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Nice, helpful summary. For devs just starting to think about VR, I'd also highly recommend checking out Google's free Cardboard Design Lab app which has flown totally under the radar of most people. It's a surprisingly useful set of basic considerations for designing in VR and only takes 10 or 15 minutes to go through. You actually see each point in action through the lenses which can demonstrate much better than text or pictures (especially stuff like 'Don't put the interface too close or it will be uncomfortable). Very good for beginners, it introduces these topics:
If you have your own cardboard, you can test "Cardboard Design Lab" by Google, which introduce VR best practices:
There's actually a cardboard app that's a VR instruction (with demos) on how to develop for VR. More best practises than a full development guide, but a pretty cool idea (as it demonstrates how things are bad as it tells you). [link]
Actually, we've implemented this feature according to Google's UX guidelines for VR apps. You can check Google's demo app and see that they propose to use similar "light" navigation markers. We decided that map pins will look better in our environment (they have somewhat cartoon-ish look).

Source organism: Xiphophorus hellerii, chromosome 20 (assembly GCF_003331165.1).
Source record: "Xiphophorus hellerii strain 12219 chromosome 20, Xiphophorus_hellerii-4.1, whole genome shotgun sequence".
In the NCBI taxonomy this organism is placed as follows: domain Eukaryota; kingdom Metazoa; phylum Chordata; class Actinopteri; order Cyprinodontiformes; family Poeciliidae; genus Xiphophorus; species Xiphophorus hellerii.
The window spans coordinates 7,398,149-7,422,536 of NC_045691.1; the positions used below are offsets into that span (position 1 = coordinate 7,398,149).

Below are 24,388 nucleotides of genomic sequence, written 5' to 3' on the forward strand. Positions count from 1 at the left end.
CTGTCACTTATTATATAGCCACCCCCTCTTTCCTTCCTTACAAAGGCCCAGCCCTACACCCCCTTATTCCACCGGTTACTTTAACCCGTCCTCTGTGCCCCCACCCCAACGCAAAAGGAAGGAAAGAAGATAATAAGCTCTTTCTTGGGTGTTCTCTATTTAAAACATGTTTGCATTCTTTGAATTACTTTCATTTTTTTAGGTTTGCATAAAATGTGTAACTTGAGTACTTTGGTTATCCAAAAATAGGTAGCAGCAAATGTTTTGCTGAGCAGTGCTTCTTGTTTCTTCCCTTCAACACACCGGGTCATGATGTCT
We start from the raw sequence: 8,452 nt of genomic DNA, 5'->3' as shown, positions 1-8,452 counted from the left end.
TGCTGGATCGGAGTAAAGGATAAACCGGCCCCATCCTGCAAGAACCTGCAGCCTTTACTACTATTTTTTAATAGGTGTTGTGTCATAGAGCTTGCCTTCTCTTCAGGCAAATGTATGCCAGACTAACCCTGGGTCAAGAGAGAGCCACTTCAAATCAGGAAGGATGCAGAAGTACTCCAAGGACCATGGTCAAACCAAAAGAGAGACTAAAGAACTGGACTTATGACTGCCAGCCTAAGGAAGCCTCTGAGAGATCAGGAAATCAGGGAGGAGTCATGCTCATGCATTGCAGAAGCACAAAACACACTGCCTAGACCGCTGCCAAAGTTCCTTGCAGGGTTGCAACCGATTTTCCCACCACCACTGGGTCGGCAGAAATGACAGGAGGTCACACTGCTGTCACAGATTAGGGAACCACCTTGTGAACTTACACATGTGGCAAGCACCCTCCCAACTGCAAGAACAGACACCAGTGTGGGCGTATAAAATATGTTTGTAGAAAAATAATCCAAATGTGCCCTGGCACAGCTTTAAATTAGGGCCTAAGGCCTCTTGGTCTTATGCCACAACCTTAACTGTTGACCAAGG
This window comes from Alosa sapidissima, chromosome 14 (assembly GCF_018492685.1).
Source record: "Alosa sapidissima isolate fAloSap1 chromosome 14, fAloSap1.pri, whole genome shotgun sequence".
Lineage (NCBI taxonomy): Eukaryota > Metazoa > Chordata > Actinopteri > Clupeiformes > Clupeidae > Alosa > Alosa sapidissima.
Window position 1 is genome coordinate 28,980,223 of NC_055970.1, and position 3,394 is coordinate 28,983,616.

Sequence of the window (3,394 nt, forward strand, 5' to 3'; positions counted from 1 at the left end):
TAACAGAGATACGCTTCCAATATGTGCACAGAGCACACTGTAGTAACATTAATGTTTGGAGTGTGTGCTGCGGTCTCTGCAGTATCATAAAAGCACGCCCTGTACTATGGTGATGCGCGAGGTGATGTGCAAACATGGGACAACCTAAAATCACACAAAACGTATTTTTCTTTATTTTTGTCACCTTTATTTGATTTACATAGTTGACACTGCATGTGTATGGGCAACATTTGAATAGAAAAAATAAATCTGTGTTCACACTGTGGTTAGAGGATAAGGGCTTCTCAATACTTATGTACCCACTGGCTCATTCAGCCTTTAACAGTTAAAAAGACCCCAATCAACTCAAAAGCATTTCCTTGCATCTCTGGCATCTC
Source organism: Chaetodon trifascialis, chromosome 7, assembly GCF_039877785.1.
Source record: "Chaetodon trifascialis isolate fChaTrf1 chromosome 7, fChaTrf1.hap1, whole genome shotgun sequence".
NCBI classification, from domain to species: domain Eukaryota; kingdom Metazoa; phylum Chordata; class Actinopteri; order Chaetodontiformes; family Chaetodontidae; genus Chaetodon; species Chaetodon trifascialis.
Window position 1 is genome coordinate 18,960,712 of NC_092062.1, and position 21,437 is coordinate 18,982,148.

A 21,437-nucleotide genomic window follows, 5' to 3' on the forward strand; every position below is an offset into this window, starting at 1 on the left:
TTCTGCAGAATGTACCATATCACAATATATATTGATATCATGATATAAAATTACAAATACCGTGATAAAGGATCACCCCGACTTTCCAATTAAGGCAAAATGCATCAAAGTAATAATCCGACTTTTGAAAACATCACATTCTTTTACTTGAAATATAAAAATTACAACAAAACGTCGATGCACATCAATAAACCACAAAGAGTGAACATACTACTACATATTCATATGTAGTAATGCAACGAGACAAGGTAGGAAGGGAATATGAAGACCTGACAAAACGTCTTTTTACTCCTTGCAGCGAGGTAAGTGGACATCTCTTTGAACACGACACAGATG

Cardboard Design Lab is the app I use to showcase Cardboard to first timers. It uses spatial sound so you need to use ear buds to fully appreciate it.
Cardboard Design Lab is intended to provide UI guidelines to developers but the second section, Immersion, is also just a cool experience. It's really fun watching people ooh and ahh over it.
Google has a small interactive course on making a good Google Cardboard VR app. The principles can apply to any VR though really.
For real 3D geometry there should only be double vision for things that are close up, like very roughly 2' or closer. Cardboard Design Lab has some examples of what should be comfortable and what isn't in VR. Good VR design avoids having things get close enough that it'd cause a problem.
Stereo video has a fixed IPD that might not match yours, so double vision is often more of a problem there, but still it should only be for close up things.